The role of natural gas in our everyday lives is evident from examining the world’s energy balance, presented in a helpful format on IEA’s website (https://www.iea.org/sankey/). The total energy production and imports in 2020 was 19.5 billion tonnes oil equivalent, of which 21.7% was natural gas. Through the IEA’s Sankey diagram, one can get a good understanding of how countries use their energy. For instance, the Netherlands, Russia, and the United States use a fair share of natural gas (25%–35%), whereas Sweden and China use a mere 2.5% and 8.5%, respectively (data from 2019). Globally, the final natural gas consumption is 16.4%
Synthetic natural gas, also known as biomethane, renewable natural gas, or green gas, is an alternative to fossil natural gas produced from biogenic carbon. This molecule can currently be produced via three pathways: (1) digestion of wet feedstock (e.g., manure) with upgrading of the biogas to produce biomethane; (2) gasification of a variety of feedstocks, followed by gas cleaning, conditioning, and catalysis to maximize the SNG output; and (3) synthetic production from CO2 absorbed from the air coupled with renewable hydrogen. Each of these pathways has its own level of maturity and typical operational scale.
The Task 33 home page graphic depicts the different pathways from feedstock to end products. As can be seen, the route to SNG can be developed for virtually all feedstocks and involves gas cleaning and conditioning steps, typically followed by catalysis. The steps that need to be taken to reach SNG quality depend heavily on the gasification technology chosen.
In 2018, IEA Bioenergy Task 33 produced a gas analysis guideline report.1 The report deals what analysis is needed when developing gasification technology and highlights the typical impurities that need to be removed from the gas. These impurities, which are also relevant for developing catalysis processes after gas cleaning and conditioning, include:
- Benzene, toluene, and xylene (BTX)
- Sulphur components
- Nitrogen components
Off-the-shelf cleaning technologies are available for all these components. Some combine the removal of more than one of these components at the same time, requiring a thorough understanding of the cleaning process needed to connect to the gasifier and often best supported by engineering, procurement and construction companies. In this field, Wood PLC and Topsoe are two players that have developed their own pathways toward the production of SNG behind a gasifier.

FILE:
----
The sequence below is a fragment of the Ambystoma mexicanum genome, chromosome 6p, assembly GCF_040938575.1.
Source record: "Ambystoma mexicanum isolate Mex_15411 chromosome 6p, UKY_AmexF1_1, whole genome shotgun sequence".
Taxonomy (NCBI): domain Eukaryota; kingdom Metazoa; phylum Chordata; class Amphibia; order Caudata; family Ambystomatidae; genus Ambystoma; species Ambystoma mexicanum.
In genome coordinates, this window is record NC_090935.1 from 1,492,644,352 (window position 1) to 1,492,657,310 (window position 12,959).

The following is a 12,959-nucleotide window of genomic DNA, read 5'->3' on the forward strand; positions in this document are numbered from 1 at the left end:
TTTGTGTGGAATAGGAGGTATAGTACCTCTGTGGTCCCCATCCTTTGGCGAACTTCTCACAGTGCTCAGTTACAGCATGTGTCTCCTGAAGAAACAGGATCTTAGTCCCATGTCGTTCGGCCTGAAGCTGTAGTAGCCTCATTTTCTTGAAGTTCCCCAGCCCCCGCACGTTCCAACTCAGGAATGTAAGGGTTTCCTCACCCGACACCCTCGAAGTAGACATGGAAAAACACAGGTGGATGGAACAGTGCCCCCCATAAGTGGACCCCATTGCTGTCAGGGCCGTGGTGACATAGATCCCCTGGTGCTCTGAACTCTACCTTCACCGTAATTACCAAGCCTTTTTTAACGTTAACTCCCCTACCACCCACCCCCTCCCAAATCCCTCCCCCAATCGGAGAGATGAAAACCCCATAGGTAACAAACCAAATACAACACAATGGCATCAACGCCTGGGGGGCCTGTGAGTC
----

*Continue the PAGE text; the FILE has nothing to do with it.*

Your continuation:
Figure 1 depicts a simplified scheme of the various steps toward the production of SNG. In general, two pathways can be identified:
- Pure syngas platform (CO and H2) after cleaning to be converted into methane, typical for high-temperature gasification approaches. This is part of the commercial approach of SunGas Renewables and Torrgas.
- Product gas platform (syngas and larger hydrocarbons) after cleaning and upgrading to be converted into methane. This is a standard approach for low- to medium- temperature gasification routes because the product gas has a large share of ENGIE, Repotec, and Synova all offer this platform solution.
Starting with the gas obtained after gasification of the residues, the product gas can be upgraded to methane, explained in the following subsections on Wood PLC’s VESTA process and Topsoe’s TREMP process. The homepage graphic depicts the different pathways toward green gas production. It is a generic flow diagram, but it shows that virtually any feedstock can be valorised for downstream catalytic processes.
Figure 3 depicts the VESTA technology developed by Wood PLC.2 It can operate on a wide range of gasification gases, and the upfront cleaning requires a sulphur removal step combined with a clean shift reaction to meet the methanation requirements with the right ratio of CO:H2.
The CO2 removal (to meet grid specifications) takes place at the end of the process. The philosophy is that CO2 and H2O in the gas help minimize the chances of runaway in the exothermic methanation reactors.
The process was developed in close collaboration with Clariant. The first demonstration of VESTA took place in China behind a coal gasifier, and at a later stage Wood PLC developed a project in the UK on a biomass gasifier.
Figure 4 depicts a feasible lineup for Topsoe’s TREMP process.3